I’d like to start by first talking about software engineering itself, and whether it can legitimately be called engineering. The Oxford English Dictionary defines “engineering” as:
The branch of science and technology concerned with the development and modification of engines (in various senses), machines, structures, or other complicated systems and processes using specialized knowledge or skills, typically for public or commercial use; the profession of an engineer. Freq. with distinguishing word.
By this definition I believe it’s fair to describe the design and creation of software as “software engineering” and I’m going to proceed with the rest of this post on that basis.
Although we don’t design or build bridges or other physical products of traditional engineering, as software engineers we are still involved with solving complex problems by technological means. It’s easy to think of software as a kind of background entity with no serious consequences if it contains a stray bug here and there. Indeed, that’s basically true for the majority of software created every day.
There is obviously software out there which is critical to physical safety in one way or another, but I believe that ethical responsibility extends beyond that minority and in fact should have deeper roots in our day-to-day work.
Whereas traditional engineering associations formed over time have developed official codes of ethics (the American Institute of Electrical Engineers, as an example), software engineering is considered by many to be rather immature and perhaps too informal a discipline to be worthy even of the description of “engineering”, let alone formal declarations of standards. I can’t fault anyone for this, as it’s all too easy for anyone to sit down at a computer and produce something useful in one way or another by feeding the computer a list of instructions.
Things are rather different for professional software engineers. No matter what sort of software business you’re in, the reason you’re creating software is because someone is going to use it, either directly or indirectly. As the creator of a software system the end user is ultimately trusting you, not the software. Whether it’s trusting you with their life (e.g. if developing software for the medical field), their personal information, their money, or something else, as a software developer you have an ethical responsibility to take the most care possible when delivering a software solution.
This is about a lot more than just making sure your software “works”. There are other aspects to consider, including efficient use of customer resources (mostly money), and choosing the most appropriate technologies to create the solution.
Part of an engineer’s job is to make decisions that the customer is not qualified to make. We need to put aside our biases and personal preferences when choosing the means and mechanism of delivering the solution. That means maintaining up to date knowledge of new developments in technology and how they are being used in real scenarios. When a particular technology is selected for the task at hand it is our responsibility not only to ensure we have sufficient knowledge of the appropriate applications of that technology, but to ensure that we have the technical ability to apply it appropriately.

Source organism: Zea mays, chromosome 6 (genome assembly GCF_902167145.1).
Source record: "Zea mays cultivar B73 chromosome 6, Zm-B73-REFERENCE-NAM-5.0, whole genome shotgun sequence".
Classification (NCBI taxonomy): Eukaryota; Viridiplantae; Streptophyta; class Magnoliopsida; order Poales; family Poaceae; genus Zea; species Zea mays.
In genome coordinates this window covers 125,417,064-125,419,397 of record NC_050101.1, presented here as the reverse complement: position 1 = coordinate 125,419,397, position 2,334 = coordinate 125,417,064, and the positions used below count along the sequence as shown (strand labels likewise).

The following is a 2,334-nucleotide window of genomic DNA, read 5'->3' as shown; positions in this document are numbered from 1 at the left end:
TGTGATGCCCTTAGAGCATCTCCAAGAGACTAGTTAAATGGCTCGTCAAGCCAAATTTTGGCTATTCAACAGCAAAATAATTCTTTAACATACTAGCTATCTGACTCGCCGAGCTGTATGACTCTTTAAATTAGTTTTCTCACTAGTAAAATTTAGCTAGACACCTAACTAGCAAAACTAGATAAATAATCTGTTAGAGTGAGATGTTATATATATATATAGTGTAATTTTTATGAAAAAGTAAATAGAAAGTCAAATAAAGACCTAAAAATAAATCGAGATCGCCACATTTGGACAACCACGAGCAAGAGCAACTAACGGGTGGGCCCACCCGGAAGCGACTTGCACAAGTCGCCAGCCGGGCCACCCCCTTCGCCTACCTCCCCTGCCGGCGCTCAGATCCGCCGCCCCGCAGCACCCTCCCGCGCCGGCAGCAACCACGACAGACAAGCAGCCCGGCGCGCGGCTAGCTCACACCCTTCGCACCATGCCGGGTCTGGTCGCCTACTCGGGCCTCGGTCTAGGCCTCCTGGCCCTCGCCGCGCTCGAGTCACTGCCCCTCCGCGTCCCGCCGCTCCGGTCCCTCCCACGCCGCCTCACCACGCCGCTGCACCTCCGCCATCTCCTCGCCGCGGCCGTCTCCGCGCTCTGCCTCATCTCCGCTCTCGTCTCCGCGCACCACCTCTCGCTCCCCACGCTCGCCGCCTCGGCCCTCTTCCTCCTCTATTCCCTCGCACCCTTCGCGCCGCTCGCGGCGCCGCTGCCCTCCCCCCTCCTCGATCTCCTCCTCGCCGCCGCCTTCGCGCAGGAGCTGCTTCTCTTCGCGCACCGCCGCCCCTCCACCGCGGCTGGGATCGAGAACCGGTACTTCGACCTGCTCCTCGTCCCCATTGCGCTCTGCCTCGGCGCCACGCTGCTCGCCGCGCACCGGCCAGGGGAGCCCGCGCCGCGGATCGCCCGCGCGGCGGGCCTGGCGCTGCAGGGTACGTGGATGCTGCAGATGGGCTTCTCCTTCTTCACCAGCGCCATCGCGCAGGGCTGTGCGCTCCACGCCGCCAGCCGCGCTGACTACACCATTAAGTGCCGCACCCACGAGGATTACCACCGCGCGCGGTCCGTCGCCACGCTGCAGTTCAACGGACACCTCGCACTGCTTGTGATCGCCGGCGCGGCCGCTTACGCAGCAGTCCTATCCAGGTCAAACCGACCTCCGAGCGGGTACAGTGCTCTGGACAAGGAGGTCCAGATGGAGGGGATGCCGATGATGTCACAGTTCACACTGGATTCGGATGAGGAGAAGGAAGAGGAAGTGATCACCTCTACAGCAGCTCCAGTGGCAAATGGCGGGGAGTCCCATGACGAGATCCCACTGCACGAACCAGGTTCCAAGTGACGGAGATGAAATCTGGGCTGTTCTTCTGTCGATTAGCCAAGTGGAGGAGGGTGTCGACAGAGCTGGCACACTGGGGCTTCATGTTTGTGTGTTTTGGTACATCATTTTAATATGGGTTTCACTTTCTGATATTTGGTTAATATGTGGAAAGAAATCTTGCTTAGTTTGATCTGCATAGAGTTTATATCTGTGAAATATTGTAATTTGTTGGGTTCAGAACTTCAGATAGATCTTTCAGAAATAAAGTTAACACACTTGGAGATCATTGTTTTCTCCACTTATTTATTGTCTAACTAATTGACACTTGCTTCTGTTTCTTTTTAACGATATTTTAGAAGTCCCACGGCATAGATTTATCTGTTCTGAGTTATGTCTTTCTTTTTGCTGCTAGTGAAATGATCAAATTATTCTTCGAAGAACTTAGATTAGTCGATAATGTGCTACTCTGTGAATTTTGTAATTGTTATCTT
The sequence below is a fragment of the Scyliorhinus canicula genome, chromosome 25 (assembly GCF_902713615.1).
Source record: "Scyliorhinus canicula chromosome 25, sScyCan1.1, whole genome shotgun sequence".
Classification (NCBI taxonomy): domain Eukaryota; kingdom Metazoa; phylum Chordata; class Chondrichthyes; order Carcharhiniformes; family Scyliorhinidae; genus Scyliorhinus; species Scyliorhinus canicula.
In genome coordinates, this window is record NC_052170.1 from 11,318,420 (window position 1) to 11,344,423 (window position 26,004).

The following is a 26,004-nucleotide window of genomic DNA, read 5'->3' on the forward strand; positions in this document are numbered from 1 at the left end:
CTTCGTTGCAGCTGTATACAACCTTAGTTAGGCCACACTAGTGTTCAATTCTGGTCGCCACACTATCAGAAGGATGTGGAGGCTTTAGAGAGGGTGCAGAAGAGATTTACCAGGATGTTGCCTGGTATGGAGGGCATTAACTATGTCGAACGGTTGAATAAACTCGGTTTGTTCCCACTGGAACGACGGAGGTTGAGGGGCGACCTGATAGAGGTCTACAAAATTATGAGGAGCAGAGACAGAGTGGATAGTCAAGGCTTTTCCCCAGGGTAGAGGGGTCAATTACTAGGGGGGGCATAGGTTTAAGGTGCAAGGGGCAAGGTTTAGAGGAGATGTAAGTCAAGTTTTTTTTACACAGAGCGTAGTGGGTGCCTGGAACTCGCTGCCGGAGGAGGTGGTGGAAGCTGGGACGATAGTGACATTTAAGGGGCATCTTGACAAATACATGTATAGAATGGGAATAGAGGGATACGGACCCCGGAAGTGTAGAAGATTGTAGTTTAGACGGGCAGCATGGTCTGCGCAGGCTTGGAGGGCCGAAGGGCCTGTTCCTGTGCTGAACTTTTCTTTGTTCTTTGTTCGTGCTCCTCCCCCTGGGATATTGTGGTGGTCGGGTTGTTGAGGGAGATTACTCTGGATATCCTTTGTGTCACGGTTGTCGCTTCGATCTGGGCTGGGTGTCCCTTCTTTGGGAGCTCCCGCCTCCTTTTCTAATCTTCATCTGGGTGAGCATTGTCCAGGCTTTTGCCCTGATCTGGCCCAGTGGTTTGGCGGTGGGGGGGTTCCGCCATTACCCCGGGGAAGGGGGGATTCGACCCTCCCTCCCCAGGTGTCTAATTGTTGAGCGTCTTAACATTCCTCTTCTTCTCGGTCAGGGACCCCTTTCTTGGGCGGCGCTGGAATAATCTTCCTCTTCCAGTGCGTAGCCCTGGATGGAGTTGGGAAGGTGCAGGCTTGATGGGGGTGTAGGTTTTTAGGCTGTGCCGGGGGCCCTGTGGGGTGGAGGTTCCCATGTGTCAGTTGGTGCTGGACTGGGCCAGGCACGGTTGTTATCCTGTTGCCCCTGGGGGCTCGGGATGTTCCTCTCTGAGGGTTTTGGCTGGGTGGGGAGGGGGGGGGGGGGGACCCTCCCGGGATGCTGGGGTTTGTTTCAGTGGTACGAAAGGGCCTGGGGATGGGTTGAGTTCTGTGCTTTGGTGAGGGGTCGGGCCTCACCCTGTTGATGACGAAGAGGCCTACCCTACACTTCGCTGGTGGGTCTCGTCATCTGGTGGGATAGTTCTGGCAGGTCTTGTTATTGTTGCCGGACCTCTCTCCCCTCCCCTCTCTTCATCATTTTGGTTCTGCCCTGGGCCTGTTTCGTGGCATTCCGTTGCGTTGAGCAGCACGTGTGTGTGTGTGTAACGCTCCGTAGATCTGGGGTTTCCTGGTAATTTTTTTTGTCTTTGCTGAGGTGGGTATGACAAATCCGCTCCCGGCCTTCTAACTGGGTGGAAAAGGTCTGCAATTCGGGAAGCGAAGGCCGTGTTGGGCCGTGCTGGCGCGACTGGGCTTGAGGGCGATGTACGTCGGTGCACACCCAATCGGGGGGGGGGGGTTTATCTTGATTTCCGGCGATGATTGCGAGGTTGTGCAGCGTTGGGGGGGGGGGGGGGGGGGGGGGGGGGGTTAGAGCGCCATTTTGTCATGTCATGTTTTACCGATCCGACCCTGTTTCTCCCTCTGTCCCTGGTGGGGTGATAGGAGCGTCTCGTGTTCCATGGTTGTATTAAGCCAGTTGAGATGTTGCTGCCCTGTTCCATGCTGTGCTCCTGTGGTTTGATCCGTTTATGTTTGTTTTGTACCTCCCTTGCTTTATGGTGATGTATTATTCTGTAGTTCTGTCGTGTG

In software engineering, part of our job is to ensure that we don’t create new software solutions that already exist. In fact, we should first look for all the reasons we shouldn’t be writing new software. This applies at both the overall solution level as well as at the software library level. When customer resources are spent on reinventing the wheel an ethical line has been crossed.
There should also be massive emphasis on quality as a feature. Although this may seem difficult to quantify, I think we’ve all used software which we feel could have used a much larger degree of care during its creation. The foundations of quality span the entire software development life cycle and require strict discipline throughout. From ensuring that requirements are as well defined as possible, through peer reviewed architecture design, down to user experience refinement, emphasis on quality needs to permeate the engineer’s daily work philosophy. It cannot be merely an afterthought.
Some of what I’ve mentioned will undoubtedly be read by some as boring details that aren’t necessarily relevant. Unfortunately that is why we find ourselves less able to be taken seriously by the engineering community at large. The remarkably low barrier to entry in the software world is both a blessing and a curse, allowing imposters to maskerade as experts to the detriment of the party we should ultimately be most concerned with, and the very reason for our existence…
… the customer.